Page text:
Music

David Bowie

Sample this concert
  1. 1Station To Station09:00
  2. 2Cracked Actor03:23
  3. 3Ashes To Ashes03:41
  4. 4Space Oddity05:16
  5. 5Band Introduction01:37
  6. 6Young Americans05:33
  7. 7Cat People (Putting Out Fire)04:14
  8. 8TVC 1503:53
  9. 9Fame04:58
  10. 10Star02:37
  11. 11Stay09:01
  12. 12The Jean Genie07:01
  13. 13I Can't Explain02:48
  14. 14Modern Love04:24
Liner Notes

David Bowie - vocals, guitar; David LeBolt - keyboards; Lenny Pickett - saxophone; Stan Harrison - baritone sax; Steve Elson - tenor sax; Carlos Alomar - guitar; Earl Slick - lead guitar; Carmen Rojas - bass; Tony Thompson - drums; George and Frank Simms - backing vocals

Actually the second half of a single show, this recording begins with Bowie offering a compelling version of "Station To Station," the title track from the 1976 album of the same name, to open the second set. From the moment he sings the initial line: "…the return of the thin white duke…" the crowd is all his - on their feet, and reveling in the homecoming. From there, things only escalate. He then launches into a powerful version of "Cracked Actor," a tune from 1973's Aladdin Sane, drawing a special roar from the audience when he delivers the controversial line "…suck baby suck, give me your head…"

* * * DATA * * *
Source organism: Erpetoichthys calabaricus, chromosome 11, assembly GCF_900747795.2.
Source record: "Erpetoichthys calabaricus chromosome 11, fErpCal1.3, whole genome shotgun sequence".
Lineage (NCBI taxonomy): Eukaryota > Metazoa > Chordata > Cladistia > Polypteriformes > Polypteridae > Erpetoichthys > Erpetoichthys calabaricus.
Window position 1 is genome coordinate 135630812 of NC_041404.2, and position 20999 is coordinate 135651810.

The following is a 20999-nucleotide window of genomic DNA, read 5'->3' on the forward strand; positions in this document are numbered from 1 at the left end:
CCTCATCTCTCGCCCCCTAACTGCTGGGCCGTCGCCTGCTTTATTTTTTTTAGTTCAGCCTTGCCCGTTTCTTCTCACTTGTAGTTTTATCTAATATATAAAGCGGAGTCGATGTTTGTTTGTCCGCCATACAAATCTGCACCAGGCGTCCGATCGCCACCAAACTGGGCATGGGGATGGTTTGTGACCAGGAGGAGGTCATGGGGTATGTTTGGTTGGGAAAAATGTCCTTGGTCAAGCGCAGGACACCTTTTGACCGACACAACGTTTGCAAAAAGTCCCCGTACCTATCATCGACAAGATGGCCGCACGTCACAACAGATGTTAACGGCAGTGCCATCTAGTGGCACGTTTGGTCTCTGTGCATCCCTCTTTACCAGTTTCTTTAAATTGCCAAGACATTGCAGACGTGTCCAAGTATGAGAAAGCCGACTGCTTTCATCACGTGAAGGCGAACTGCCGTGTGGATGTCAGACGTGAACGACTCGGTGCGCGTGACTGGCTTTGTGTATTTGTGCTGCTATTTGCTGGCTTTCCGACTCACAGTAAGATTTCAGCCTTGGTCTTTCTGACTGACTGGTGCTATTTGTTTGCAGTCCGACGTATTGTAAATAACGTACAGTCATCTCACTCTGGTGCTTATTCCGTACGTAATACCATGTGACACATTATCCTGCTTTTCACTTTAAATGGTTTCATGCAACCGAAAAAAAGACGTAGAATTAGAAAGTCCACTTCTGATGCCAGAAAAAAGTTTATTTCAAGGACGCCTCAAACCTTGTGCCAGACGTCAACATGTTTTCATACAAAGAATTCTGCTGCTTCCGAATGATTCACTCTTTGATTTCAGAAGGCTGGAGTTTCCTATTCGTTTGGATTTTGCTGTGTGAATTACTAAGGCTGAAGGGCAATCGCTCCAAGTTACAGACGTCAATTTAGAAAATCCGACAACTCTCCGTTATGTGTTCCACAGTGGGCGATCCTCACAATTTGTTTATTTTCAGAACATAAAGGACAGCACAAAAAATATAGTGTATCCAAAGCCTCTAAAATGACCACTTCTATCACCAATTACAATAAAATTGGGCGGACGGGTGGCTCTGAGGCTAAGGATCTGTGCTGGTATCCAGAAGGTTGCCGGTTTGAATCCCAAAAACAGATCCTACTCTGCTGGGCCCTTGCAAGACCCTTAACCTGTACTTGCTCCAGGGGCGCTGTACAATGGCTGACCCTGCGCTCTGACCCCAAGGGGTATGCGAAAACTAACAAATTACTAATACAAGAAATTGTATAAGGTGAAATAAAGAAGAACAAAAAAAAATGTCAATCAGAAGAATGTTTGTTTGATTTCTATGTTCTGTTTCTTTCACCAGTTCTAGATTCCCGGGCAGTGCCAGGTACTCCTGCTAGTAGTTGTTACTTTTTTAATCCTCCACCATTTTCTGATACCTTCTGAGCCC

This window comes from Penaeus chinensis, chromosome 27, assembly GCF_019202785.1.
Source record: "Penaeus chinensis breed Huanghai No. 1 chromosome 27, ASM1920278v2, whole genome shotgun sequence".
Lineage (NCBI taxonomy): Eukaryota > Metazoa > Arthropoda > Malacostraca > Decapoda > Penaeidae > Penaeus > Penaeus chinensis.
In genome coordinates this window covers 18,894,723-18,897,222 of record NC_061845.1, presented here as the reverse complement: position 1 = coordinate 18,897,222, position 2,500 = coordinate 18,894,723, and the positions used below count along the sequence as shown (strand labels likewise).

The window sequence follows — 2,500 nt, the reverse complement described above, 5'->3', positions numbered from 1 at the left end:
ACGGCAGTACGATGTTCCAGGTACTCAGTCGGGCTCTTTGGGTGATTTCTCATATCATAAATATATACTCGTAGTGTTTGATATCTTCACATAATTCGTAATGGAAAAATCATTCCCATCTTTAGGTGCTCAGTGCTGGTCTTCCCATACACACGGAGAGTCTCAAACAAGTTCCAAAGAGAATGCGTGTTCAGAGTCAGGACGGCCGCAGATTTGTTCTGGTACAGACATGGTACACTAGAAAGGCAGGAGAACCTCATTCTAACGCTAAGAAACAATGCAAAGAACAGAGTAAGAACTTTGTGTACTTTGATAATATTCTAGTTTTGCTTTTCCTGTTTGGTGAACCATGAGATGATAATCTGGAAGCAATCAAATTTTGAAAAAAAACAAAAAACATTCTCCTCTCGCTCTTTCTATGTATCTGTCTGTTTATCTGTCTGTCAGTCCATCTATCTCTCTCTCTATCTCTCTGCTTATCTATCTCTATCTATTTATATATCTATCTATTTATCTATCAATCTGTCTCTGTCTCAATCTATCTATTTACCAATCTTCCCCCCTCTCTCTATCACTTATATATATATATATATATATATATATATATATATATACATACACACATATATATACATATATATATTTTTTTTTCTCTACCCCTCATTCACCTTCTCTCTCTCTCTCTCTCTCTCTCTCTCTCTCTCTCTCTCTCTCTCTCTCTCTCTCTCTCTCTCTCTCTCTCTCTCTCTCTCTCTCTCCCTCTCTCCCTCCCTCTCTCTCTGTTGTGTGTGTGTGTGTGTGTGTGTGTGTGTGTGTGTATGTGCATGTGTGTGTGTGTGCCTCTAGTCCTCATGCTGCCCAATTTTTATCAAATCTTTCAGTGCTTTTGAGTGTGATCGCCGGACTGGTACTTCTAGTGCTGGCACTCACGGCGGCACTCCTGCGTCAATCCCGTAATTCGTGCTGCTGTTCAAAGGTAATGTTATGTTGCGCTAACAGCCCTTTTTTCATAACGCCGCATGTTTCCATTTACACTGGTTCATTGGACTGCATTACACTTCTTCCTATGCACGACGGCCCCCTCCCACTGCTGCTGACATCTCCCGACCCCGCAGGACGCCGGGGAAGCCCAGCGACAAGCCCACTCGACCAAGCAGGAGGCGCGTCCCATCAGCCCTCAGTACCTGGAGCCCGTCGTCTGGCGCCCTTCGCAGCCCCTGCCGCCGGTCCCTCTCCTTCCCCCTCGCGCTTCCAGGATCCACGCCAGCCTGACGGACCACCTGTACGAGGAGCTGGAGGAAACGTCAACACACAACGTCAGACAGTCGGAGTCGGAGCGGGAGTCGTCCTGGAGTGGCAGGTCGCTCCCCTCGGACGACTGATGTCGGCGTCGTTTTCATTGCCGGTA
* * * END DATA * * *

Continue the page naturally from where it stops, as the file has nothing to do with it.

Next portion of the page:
Leading a monumental, 10-piece band, he grooves through a collection of mostly hit songs that includes "Space Oddity" (his first hit single), "Young Americans" (his first dance hit), "Fame" (which he co-wrote with John Lennon) and a trio of all-out rockers: "Cat People," "Putting Out Fire" and "Jean Genie." This tour only featured one song from his legendary Ziggy Stardust LP, "Star" - but it's a memorable one, nonetheless. Noticeably absent from the show was the usual Bowie show-stopper "Suffragette City," but he more than makes up for it with what would have been, back then, a mix of classic and modern Bowie.

Among the other highlights are a version of "Modern Love," which kicks like a mule, and a spunky version of The Who classic "I Can't Explain."

A must for all Bowie fans; proof that, no matter what the persona, the man could rock out with the best of them.